The Ethiopians headed to elections on Monday to choose among 46 parties and more than 9,000 candidates – “a record”, according to the electoral board – even though the ruling Amhara Prosperity Party (APP) led by Abiy Ahmed has the highest chances of victory.
With a limited contest and deep divisions, the elections were held in parts of Ethiopia while in other parts were delayed due to security and logistical issues.
Most major opposition leaders are in jail and their affiliated parties decided to boycott the vote in Oromia while others also cited government intimidation. The Oromos account for one-third of Ethiopia’s 110 million strong population. Currently Abiy’s ruling coalition and its allies hold all 547 national parliamentary seats.
“There is a lack of electoral competition there because the two main opposition parties have boycotted the election, saying that conditions were unfair and that they have suffered repression. That has contributed to growing violence in the form of an insurgency in Oromia. It is those types of dynamics that indicate the elections are unlikely to bring peace and stability and instead could fuel existing violence and divisions,” William Davison, a senior analyst for Ethiopia at the International Crisis Group told Al-Ahram Weekly.
This is the first electoral test for Abiy since he took office on a pledge to end repression, although there are already concerns about the integrity of the polls.
After taking office, Abiy dissolved the Ethiopian Peoples’ Revolutionary Democratic Front (EPRDF), a party that was dominated by the Tigray People’s Liberation Front (TPLF), an alliance of four ethnically based parties.
Due to the civil unrest and war that led to logistical failures in many regions in the country, there will be no voting in 102 of Ethiopia’s 547 constituencies. Tigray, which held elections last year in defiance of the federal government, will not be voting at all. In Sidama, polling agents postponed voting till Tuesday while Somali and Harar previously delayed voting until September due to problems with ballot papers and disputes. In two regions that did vote, the Amhara region and the Southern Nations, opposition parties complained their agents were beaten and their badges confiscated. Voting was also not held in some areas of the Benishangul-Gumuz region after ethnic violence prevented voter registration.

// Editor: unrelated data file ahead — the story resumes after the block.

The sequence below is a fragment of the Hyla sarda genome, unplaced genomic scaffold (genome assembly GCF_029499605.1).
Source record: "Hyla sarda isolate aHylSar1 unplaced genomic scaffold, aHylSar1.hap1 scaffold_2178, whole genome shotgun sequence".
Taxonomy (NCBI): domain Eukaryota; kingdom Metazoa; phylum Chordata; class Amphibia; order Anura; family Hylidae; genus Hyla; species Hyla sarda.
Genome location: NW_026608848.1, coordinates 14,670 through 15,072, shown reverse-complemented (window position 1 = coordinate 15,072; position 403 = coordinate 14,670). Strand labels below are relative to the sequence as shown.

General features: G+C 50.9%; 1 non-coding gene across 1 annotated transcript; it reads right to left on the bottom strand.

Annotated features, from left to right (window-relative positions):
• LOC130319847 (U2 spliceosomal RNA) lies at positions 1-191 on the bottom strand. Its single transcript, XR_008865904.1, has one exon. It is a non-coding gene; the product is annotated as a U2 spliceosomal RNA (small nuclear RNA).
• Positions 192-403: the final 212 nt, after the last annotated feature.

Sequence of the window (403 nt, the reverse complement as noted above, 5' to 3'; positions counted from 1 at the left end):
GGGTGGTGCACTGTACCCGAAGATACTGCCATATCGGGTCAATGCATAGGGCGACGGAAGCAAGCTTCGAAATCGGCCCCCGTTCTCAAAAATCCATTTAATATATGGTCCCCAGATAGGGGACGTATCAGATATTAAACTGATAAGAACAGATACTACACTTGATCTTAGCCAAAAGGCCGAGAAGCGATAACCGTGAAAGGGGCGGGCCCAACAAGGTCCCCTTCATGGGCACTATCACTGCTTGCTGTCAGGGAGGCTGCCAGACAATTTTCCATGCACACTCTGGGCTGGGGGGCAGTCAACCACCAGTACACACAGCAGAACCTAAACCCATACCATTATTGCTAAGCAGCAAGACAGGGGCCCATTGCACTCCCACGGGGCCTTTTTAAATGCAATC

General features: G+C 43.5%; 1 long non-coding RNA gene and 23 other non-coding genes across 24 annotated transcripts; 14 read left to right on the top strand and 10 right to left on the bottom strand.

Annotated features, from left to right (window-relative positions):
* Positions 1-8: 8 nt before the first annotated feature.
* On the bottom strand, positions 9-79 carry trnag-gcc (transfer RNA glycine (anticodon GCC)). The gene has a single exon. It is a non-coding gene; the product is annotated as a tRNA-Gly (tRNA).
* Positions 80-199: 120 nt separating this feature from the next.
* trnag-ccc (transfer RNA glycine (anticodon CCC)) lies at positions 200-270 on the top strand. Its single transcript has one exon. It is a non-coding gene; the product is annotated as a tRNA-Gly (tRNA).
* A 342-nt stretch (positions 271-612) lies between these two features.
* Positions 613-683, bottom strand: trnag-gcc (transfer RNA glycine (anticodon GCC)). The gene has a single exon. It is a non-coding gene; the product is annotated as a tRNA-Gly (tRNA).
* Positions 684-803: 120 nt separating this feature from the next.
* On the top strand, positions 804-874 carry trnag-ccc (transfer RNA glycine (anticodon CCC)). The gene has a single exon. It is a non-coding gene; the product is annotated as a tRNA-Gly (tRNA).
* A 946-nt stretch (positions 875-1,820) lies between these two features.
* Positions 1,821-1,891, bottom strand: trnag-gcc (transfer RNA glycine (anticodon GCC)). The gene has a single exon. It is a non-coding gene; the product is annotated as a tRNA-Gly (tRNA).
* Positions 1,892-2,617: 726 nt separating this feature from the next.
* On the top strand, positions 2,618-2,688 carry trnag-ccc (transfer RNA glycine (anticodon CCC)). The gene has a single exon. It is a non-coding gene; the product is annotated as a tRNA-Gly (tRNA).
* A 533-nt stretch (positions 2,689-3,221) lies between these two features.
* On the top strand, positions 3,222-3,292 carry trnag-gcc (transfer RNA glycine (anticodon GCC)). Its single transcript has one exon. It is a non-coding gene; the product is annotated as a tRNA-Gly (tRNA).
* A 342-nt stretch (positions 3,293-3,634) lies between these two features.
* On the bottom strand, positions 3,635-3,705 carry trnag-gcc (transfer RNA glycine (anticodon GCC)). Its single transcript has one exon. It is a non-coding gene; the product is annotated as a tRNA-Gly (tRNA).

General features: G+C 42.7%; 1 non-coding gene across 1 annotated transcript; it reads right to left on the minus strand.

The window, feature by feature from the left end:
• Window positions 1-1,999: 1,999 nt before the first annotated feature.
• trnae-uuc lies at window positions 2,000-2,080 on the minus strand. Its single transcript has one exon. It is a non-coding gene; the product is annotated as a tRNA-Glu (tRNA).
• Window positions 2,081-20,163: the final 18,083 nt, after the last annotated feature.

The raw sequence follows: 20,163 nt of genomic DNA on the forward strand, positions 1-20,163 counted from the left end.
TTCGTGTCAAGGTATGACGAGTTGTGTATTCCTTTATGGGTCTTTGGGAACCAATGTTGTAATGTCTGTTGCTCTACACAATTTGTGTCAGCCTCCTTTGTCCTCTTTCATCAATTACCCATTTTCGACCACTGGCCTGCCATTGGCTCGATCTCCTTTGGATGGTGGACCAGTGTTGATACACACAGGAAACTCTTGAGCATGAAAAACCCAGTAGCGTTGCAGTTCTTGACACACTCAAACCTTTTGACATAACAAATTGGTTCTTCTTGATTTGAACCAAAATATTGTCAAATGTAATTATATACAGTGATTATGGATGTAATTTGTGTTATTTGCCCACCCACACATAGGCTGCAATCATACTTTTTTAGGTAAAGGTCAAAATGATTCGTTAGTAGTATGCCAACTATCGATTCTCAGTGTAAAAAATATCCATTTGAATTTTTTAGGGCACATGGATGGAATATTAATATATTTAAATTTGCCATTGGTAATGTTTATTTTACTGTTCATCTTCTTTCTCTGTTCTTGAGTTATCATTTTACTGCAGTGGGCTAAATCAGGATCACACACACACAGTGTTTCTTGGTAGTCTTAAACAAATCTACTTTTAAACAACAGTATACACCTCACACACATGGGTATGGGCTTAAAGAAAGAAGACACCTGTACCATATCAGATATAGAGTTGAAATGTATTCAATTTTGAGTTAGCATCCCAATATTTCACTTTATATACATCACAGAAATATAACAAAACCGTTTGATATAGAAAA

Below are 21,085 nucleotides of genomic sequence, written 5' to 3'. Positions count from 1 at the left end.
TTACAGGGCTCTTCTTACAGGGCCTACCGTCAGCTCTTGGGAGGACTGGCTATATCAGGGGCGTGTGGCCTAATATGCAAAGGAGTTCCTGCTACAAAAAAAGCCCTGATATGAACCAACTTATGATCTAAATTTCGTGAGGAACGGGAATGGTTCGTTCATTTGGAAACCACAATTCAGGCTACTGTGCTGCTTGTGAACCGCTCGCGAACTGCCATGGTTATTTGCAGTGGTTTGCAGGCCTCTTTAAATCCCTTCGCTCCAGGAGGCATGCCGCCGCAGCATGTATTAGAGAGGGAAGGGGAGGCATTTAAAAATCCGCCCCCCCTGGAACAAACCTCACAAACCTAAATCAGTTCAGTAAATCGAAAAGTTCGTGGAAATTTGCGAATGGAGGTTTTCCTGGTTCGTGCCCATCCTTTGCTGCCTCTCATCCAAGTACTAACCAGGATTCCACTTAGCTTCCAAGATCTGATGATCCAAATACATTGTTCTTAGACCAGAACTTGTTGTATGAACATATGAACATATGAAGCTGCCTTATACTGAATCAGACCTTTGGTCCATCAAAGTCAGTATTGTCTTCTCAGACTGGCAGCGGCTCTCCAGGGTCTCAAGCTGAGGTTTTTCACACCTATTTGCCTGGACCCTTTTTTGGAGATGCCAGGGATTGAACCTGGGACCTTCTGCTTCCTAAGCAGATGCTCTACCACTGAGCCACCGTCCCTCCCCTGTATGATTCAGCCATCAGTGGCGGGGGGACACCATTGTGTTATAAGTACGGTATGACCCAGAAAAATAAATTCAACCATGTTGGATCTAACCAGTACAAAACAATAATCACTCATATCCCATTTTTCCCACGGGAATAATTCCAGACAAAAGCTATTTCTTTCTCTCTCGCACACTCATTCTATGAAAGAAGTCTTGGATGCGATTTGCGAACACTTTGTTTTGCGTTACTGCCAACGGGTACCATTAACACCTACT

“Those who support the prime minister and those from opposition parties are still competing in the election and both consider this to be a legitimate process and therefore they will consider the subsequently formed government to be legitimate, assuming there are no significant opposition complaints about voting and counting,” Davison said.
“But for any of the parties and their supporters who are not participating in the election, and of course the electorate in Tigray, they will consider this to be an illegitimate democratic process. That is particularly the case in Oromia, which is Ethiopia’s most populous region and therefore has the most federal parliament constituencies,” he continued.
As the conflict in Tigray continues, Abiy vowed to cling onto power in a leaked audio clip. In an APP meeting that was leaked in early June: “to die rather than hand over power to them,” he said, implying that he would rule the country “for the coming 10 years,” while discussing the internal fallout from the crisis in Tigray.
Ethiopia under Abiy has stoked tensions with Egypt and Sudan, the Nile River downstream countries, as it continues filling the Renaissance Dam which raises fears about the interruption of water flow in these overpopulated countries.